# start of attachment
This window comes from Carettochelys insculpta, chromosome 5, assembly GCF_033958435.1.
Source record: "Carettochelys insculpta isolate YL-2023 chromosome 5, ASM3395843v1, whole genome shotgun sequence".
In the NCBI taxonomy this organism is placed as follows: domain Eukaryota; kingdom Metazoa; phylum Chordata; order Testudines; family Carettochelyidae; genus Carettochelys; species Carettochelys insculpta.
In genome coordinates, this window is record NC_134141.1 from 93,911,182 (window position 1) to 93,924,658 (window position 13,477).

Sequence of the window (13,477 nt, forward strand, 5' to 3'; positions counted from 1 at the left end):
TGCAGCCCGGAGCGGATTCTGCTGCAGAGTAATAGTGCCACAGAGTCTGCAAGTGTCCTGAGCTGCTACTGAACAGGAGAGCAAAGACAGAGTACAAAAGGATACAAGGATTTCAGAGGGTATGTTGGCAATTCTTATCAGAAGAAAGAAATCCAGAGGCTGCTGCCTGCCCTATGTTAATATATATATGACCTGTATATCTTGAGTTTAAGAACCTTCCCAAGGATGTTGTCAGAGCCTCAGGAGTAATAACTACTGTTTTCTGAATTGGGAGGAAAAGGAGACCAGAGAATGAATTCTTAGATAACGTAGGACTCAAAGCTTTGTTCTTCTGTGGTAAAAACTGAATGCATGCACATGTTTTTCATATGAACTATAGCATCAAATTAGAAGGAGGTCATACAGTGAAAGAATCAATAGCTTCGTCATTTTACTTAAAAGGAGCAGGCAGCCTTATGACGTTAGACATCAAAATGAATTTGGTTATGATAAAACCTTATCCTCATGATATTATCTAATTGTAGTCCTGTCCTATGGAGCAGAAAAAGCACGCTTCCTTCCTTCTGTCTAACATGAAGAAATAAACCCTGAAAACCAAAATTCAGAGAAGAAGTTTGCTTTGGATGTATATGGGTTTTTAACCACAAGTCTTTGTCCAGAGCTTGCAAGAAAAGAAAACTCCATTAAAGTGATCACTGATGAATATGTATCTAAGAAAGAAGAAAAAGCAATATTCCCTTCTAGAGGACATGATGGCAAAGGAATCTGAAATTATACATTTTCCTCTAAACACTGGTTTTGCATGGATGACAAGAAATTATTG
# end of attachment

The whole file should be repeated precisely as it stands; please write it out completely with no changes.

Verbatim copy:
This window comes from Carettochelys insculpta, chromosome 5, assembly GCF_033958435.1.
Source record: "Carettochelys insculpta isolate YL-2023 chromosome 5, ASM3395843v1, whole genome shotgun sequence".
In the NCBI taxonomy this organism is placed as follows: domain Eukaryota; kingdom Metazoa; phylum Chordata; order Testudines; family Carettochelyidae; genus Carettochelys; species Carettochelys insculpta.
In genome coordinates, this window is record NC_134141.1 from 93,911,182 (window position 1) to 93,924,658 (window position 13,477).

Sequence of the window (13,477 nt, forward strand, 5' to 3'; positions counted from 1 at the left end):
TGCAGCCCGGAGCGGATTCTGCTGCAGAGTAATAGTGCCACAGAGTCTGCAAGTGTCCTGAGCTGCTACTGAACAGGAGAGCAAAGACAGAGTACAAAAGGATACAAGGATTTCAGAGGGTATGTTGGCAATTCTTATCAGAAGAAAGAAATCCAGAGGCTGCTGCCTGCCCTATGTTAATATATATATGACCTGTATATCTTGAGTTTAAGAACCTTCCCAAGGATGTTGTCAGAGCCTCAGGAGTAATAACTACTGTTTTCTGAATTGGGAGGAAAAGGAGACCAGAGAATGAATTCTTAGATAACGTAGGACTCAAAGCTTTGTTCTTCTGTGGTAAAAACTGAATGCATGCACATGTTTTTCATATGAACTATAGCATCAAATTAGAAGGAGGTCATACAGTGAAAGAATCAATAGCTTCGTCATTTTACTTAAAAGGAGCAGGCAGCCTTATGACGTTAGACATCAAAATGAATTTGGTTATGATAAAACCTTATCCTCATGATATTATCTAATTGTAGTCCTGTCCTATGGAGCAGAAAAAGCACGCTTCCTTCCTTCTGTCTAACATGAAGAAATAAACCCTGAAAACCAAAATTCAGAGAAGAAGTTTGCTTTGGATGTATATGGGTTTTTAACCACAAGTCTTTGTCCAGAGCTTGCAAGAAAAGAAAACTCCATTAAAGTGATCACTGATGAATATGTATCTAAGAAAGAAGAAAAAGCAATATTCCCTTCTAGAGGACATGATGGCAAAGGAATCTGAAATTATACATTTTCCTCTAAACACTGGTTTTGCATGGATGACAAGAAATTATTG